20070604, 17:57  #1 
May 2004
New York City
5·7·11^{2} Posts 
Find a Square
Find a positive integral square whose (decimal) digit representation
ends in the pattern ABABABABAB. Is it possible to have a square end in a longer repeated pattern? 
20070604, 18:00  #2 
Jun 2003
The Texas Hill Country
3^{2}·11^{2} Posts 
For A=B=0, it is trivial.

20070604, 18:03  #3 
Jan 2005
Transdniestr
503 Posts 
Davar, I assume A and B have to differ. Right?
Last fiddled with by grandpascorpion on 20070604 at 18:04 
20070604, 18:15  #4 
May 2004
New York City
5×7×11^{2} Posts 
Yes, the number must end in ABABABABAB with A and B distinct.
There is more than one solution, so perhaps find the smallest. Last fiddled with by davar55 on 20070604 at 18:17 
20070604, 19:22  #5 
Jan 2005
Transdniestr
503 Posts 
Found with the help of Excel, probably not the smallest. My solution is around 4.4 billion and change
4491146011^2 = 20170392492121212121 Yeah, there's an infinite number of solutions. a*10^10 + (any solution under 10^10) where a is an integer >= 1 will give you a different solution. Last fiddled with by grandpascorpion on 20070604 at 19:33 
20070604, 20:21  #6 
May 2004
New York City
5·7·11^{2} Posts 
Perfectly good solution, though not the smallest.
And yes there are an infinite number of solutions. Another that you didn't mention is four times yours (double the square root) since that square ends in 8484848484. 
20070604, 20:56  #7 
Jan 2005
Transdniestr
503 Posts 
Quite true

20070604, 21:24  #8 
Feb 2007
432_{10} Posts 
smallest
162459327
found in 9 min by PARI script (KISS principle, could be improved in roughly as many ways as there are characters in...) {zz=10^8;for(x=2*10^6,10^10,if((tt=divrem(x^2%zz,10000))[1]!=tt[2],next); if(!tt(tt=divrem(tt[1],100))[1]!=tt[2],next); print([x,tt[2]=x^2%10^10]);if(tt[1]==tt[2]\zz,break))} 
20070604, 21:41  #9 
Feb 2007
2^{4}×3^{3} Posts 
Theorem
If x^2 = x^2\10^4 (mod 10^4) and x^2 = x^2\100 (mod 100),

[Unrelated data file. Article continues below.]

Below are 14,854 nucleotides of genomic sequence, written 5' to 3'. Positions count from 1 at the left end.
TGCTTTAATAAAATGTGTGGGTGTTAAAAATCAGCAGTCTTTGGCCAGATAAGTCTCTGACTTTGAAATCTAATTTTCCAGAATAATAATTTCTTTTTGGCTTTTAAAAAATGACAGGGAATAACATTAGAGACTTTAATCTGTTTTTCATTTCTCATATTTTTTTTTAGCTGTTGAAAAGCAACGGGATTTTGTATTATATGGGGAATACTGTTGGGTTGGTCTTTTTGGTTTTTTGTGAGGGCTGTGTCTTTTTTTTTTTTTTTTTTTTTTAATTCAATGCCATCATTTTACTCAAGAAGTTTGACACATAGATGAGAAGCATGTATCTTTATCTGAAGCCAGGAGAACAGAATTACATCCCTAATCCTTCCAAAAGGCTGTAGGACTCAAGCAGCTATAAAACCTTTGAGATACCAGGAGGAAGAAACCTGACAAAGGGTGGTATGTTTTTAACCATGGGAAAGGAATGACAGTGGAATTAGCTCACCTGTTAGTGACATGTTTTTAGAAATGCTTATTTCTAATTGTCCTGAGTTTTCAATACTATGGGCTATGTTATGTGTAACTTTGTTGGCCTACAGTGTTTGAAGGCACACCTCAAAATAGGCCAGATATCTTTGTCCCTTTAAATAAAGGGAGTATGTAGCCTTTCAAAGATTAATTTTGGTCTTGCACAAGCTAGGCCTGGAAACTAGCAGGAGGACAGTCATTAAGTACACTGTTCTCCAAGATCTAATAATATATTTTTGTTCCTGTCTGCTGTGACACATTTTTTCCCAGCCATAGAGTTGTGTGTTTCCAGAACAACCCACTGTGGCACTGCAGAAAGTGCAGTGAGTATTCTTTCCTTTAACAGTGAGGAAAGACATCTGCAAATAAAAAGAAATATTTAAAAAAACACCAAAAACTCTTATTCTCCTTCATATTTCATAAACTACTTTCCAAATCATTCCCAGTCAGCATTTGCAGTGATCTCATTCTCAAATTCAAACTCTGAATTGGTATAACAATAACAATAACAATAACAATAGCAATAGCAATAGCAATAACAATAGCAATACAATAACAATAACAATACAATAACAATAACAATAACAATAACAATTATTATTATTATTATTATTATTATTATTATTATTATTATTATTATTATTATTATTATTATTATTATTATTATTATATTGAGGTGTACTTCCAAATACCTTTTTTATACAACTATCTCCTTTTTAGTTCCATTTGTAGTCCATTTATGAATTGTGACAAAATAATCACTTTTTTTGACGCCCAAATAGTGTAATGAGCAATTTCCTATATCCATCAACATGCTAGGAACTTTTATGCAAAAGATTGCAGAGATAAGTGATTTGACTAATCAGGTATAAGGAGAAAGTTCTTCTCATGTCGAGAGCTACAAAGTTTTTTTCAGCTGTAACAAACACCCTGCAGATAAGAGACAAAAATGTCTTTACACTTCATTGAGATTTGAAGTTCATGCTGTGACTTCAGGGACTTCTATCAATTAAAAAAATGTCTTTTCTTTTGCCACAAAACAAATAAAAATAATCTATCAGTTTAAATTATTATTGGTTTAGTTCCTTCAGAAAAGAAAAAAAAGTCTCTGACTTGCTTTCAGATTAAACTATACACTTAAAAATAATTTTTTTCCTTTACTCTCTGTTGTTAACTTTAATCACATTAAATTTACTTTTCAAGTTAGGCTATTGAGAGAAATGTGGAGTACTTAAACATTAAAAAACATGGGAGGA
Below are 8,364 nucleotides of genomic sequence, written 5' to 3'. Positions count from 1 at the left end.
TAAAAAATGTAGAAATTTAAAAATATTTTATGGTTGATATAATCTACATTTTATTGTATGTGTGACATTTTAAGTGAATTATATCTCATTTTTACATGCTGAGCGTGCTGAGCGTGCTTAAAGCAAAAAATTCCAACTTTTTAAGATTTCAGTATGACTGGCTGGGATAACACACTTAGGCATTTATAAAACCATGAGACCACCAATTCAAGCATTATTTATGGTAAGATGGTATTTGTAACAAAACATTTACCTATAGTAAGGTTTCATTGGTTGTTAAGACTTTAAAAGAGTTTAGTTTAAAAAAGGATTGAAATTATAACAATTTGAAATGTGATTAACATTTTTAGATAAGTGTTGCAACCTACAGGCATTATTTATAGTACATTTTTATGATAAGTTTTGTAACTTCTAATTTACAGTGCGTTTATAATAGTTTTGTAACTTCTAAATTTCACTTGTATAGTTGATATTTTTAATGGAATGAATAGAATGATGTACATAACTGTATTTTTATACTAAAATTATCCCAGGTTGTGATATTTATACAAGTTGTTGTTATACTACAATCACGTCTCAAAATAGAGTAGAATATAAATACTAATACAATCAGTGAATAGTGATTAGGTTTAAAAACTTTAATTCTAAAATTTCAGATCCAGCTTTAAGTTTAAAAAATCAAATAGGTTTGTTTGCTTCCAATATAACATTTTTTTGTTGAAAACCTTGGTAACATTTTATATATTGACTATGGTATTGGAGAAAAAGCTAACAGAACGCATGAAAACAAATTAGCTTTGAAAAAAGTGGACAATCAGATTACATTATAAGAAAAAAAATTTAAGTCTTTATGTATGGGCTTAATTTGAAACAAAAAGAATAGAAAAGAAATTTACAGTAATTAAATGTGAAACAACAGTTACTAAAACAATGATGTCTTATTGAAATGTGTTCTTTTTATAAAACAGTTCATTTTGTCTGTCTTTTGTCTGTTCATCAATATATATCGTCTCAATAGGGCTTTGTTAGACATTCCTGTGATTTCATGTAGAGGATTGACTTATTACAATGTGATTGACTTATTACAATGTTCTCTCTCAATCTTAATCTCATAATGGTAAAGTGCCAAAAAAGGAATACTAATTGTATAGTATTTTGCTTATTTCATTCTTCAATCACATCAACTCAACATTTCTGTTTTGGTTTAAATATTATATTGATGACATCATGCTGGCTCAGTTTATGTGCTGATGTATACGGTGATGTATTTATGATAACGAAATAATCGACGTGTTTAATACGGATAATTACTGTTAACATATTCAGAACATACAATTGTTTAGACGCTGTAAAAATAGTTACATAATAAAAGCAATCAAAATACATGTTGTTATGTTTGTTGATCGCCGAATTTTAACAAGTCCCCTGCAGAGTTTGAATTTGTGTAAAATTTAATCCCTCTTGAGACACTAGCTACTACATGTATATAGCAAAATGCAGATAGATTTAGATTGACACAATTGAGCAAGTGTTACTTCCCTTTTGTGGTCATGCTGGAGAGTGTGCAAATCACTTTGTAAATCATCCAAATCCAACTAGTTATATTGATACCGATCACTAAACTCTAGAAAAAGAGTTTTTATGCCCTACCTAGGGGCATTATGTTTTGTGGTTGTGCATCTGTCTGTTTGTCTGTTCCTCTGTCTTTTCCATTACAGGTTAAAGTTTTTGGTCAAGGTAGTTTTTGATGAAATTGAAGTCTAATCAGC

then x^2 = 0,64,21,84,69,29 or 61 mod 100. (where \ means truncated integer division) The proof of this theorem exists, even if I don't know it since I don't look for it... (and anyway, one cannot write into the margins of this forum...) Last fiddled with by m_f_h on 20070604 at 21:44 
20070604, 21:58  #10 
May 2004
New York City
5·7·11^{2} Posts 
Yes I think that's the smallest!
My source gave 508853989[sup]2[/sup] = 258932382121212121 which is larger! Since your solution 162459327[sup]2[/sup] = 26,393,032,929,292,929 ends in 2929292929, we now have solutions that end in ABABABABAB with AB = 21, 29, and 84. According to my source, there are two more possible ending values of AB besides 00. (You listed three: 61,64,69.) Can you find solutions for these values too? (I don't have their smallest solutions at hand.) Last fiddled with by davar55 on 20070604 at 22:09 Reason: fix spoilers 
20070604, 22:45  #11  
Feb 2007
660_{8} Posts 
Quote:
PS: 1/ hey guys, I have 2 or 3 other things (less funny but more required) to do... 2/ note my Thm speaks about mod 10^8 not mod 10^10 but adding the same thing with a sufficiently large multiple of 100...001 should do the job, no ? 3/ you should optimize my script, maybe by using Mod(,10^10) and adding 2n+1 to go to the next square, instead of doing x^2%10^8 each time. (check if it's really faster, I had some counterintuitive surprises regarding similar pbs...) I don't have time for more than this quick hack, today :( ! (besides the fact that my box has 2 mprimes running and a dozen of other active windows with a dozen of tabs in each, including gmail with its CPU intensive scripts... Last fiddled with by m_f_h on 20070604 at 22:57 

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